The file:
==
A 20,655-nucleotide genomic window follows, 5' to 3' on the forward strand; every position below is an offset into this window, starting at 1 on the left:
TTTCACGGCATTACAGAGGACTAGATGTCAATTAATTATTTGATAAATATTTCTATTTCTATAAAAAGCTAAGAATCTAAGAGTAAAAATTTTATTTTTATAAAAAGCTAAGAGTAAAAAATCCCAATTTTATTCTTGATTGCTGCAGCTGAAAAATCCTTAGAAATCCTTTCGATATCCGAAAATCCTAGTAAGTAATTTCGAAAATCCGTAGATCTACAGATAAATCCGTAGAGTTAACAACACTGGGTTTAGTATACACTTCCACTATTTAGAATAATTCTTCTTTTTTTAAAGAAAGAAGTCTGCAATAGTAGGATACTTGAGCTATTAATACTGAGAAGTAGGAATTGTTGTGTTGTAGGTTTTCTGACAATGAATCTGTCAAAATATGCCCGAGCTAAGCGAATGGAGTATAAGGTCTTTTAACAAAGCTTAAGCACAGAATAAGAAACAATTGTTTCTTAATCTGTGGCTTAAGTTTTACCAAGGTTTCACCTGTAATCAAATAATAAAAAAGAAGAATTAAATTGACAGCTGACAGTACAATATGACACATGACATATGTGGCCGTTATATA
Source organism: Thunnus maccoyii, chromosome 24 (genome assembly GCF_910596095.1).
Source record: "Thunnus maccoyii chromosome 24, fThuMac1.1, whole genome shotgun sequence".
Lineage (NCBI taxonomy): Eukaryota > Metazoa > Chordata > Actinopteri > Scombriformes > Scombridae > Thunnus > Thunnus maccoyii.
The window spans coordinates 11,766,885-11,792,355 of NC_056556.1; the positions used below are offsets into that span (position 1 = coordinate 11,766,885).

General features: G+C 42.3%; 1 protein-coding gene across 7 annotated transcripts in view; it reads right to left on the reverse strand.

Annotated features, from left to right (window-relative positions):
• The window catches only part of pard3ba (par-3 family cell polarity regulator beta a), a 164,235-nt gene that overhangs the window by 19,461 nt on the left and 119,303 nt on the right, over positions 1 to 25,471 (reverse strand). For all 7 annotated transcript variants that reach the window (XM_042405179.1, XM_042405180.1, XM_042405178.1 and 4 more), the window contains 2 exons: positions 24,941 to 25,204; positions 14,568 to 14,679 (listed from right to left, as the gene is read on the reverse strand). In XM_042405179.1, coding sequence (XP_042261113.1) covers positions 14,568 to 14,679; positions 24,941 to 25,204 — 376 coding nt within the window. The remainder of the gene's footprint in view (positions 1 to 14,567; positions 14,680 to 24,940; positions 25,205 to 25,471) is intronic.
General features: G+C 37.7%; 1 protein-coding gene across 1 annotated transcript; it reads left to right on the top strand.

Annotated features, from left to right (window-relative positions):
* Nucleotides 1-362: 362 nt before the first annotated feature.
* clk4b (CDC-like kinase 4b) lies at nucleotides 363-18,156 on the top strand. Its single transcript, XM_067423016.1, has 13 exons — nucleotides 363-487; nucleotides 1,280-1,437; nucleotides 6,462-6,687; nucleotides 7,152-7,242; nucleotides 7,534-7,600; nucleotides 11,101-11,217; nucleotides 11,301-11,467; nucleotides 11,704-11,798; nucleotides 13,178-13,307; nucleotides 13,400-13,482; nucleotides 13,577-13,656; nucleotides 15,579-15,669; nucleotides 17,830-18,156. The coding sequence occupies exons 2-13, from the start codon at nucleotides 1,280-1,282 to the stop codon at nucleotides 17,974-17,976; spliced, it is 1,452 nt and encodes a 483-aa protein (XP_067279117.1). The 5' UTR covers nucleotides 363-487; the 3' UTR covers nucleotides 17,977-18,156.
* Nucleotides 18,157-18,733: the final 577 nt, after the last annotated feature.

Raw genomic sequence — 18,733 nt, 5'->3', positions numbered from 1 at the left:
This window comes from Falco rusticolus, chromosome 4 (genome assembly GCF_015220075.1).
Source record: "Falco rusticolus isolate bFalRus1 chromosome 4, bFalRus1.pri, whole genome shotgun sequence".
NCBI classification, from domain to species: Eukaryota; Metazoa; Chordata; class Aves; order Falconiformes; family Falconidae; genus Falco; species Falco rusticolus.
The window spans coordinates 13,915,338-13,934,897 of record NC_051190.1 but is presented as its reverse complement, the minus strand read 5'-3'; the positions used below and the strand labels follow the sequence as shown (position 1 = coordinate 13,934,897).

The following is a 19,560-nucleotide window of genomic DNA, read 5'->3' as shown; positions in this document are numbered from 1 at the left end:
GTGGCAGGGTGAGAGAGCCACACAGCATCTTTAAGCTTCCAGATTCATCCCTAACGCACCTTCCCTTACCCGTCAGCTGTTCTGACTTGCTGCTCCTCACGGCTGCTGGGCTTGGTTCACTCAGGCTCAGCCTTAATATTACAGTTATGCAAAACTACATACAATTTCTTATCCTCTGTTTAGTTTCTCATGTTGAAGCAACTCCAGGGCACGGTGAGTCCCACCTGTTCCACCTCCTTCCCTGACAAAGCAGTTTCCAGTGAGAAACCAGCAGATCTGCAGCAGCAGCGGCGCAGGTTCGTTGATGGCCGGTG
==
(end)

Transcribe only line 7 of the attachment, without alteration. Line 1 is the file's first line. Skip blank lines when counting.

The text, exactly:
General features: G+C 42.3%; 1 protein-coding gene across 7 annotated transcripts in view; it reads right to left on the reverse strand.